Open Access Case report

Two Legionnaires' disease cases associated with industrial waste water treatment plants: a case report

Jaana Kusnetsov1*, Liisa-Kaarina Neuvonen2, Timo Korpio3, Søren A Uldum4, Silja Mentula5, Tuula Putus6, Nhu Nguyen Tran Minh7 and Kari-Pekka Martimo8

Author Affiliations

1 National Institute for Health and Welfare (THL), Water and Health Unit, P.O.Box 95, FI-70701 Kuopio, Finland

2 Medivire Occupational Health Care Center, Finland

3 UPM-Kymmene Oyj, Finland

4 Statens Serum Institut, Copenhagen, Denmark

5 National Institute for Health and Welfare, Bacteriology Unit, Helsinki, Finland

6 University of Turku, Turku, Finland

7 National Institute for Health and Welfare, Epidemiologic Surveillance and Response Unit, Helsinki, Finland

8 Mehiläinen Occupational Health Care, Helsinki, Finland

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BMC Infectious Diseases 2010, 10:343  doi:10.1186/1471-2334-10-343

Published: 2 December 2010



Finnish and Swedish waste water systems used by the forest industry were found to be exceptionally heavily contaminated with legionellae in 2005.

Case presentation

We report two cases of severe pneumonia in employees working at two separate mills in Finland in 2006. Legionella serological and urinary antigen tests were used to diagnose Legionnaires' disease in the symptomatic employees, who had worked at, or close to, waste water treatment plants. Since the findings indicated a Legionella infection, the waste water and home water systems were studied in more detail. The antibody response and Legionella urinary antigen finding of Case A indicated that the infection had been caused by Legionella pneumophila serogroup 1. Case A had been exposed to legionellae while installing a pump into a post-clarification basin at the waste water treatment plant of mill A. Both the water and sludge in the basin contained high concentrations of Legionella pneumophila serogroup 1, in addition to serogroups 3 and 13. Case B was working 200 meters downwind from a waste water treatment plant, which had an active sludge basin and cooling towers. The antibody response indicated that his disease was due to Legionella pneumophila serogroup 2. The cooling tower was the only site at the waste water treatment plant yielding that serogroup, though water in the active sludge basin yielded abundant growth of Legionella pneumophila serogroup 5 and Legionella rubrilucens. Both workers recovered from the disease.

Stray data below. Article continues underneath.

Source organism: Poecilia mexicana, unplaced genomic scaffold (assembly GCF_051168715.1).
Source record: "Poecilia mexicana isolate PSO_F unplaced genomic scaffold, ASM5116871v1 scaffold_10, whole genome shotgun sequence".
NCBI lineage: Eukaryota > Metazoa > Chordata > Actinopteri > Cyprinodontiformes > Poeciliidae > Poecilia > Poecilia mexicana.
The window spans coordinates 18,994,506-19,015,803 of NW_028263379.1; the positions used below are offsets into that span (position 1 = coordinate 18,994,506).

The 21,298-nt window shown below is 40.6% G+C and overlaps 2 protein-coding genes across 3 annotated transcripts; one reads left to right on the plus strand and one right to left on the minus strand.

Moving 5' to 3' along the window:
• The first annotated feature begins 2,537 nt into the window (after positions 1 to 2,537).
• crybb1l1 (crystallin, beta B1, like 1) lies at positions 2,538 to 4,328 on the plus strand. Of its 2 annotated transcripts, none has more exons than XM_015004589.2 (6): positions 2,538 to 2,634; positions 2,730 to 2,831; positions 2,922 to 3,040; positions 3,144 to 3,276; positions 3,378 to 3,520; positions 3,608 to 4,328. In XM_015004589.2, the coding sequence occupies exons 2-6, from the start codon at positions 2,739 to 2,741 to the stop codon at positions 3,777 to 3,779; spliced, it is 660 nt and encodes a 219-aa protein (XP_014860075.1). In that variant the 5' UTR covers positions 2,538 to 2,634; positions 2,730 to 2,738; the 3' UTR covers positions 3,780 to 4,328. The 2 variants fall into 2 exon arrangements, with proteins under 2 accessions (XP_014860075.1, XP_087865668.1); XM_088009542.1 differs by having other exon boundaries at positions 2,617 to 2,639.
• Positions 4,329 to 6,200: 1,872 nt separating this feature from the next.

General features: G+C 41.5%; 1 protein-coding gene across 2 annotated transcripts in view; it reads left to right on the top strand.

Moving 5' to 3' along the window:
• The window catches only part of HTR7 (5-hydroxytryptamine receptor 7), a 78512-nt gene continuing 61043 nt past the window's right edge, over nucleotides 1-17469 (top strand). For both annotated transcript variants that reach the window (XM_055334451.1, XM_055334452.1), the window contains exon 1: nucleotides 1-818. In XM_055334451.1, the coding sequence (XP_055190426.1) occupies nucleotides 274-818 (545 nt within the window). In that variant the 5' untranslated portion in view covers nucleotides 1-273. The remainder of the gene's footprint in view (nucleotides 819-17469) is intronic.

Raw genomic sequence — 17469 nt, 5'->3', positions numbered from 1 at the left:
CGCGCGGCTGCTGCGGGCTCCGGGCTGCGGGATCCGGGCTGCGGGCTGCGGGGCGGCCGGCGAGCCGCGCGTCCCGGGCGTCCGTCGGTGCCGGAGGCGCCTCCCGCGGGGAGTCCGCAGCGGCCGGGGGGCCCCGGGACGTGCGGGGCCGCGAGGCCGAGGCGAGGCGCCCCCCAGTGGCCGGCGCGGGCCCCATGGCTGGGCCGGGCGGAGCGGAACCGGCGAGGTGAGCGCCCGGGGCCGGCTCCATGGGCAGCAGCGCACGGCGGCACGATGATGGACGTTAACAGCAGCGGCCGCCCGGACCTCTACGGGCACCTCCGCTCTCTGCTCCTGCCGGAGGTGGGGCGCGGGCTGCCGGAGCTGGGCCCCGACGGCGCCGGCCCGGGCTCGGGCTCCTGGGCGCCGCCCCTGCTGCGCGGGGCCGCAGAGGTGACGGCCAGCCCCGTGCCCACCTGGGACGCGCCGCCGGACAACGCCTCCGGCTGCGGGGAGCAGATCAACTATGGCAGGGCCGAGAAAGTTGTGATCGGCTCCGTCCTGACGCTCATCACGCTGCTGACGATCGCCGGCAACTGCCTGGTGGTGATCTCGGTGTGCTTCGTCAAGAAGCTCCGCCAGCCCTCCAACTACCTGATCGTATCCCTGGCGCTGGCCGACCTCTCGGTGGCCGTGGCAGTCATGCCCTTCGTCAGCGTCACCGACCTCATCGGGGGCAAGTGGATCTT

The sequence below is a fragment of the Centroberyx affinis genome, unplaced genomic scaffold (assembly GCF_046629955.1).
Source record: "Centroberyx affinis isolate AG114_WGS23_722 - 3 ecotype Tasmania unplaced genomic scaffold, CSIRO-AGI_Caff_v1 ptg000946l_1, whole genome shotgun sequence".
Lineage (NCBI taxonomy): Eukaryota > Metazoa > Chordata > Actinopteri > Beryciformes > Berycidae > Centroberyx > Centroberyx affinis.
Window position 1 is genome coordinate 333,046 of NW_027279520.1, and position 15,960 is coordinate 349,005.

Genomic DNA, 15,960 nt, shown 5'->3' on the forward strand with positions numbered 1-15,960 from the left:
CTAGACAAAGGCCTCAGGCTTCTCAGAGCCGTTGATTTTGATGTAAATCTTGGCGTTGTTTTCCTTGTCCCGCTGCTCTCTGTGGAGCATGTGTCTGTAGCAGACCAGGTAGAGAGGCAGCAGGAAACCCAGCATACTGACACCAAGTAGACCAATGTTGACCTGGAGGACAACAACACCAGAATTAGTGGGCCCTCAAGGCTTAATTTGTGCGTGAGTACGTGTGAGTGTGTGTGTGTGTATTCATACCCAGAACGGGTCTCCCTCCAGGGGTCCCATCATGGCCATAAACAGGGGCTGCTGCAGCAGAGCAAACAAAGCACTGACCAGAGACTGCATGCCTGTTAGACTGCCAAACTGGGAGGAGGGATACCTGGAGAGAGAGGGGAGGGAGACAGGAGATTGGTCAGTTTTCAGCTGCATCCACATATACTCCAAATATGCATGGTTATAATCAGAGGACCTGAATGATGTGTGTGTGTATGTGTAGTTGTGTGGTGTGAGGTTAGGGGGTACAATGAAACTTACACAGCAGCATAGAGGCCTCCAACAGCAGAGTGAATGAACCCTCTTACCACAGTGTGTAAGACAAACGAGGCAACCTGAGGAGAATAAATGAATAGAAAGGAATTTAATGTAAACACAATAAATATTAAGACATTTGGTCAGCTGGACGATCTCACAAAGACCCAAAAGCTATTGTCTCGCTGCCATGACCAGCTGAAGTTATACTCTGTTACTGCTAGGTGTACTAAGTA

These are the first reported cases of Legionnaires' disease in Finland associated with industrial waste water systems.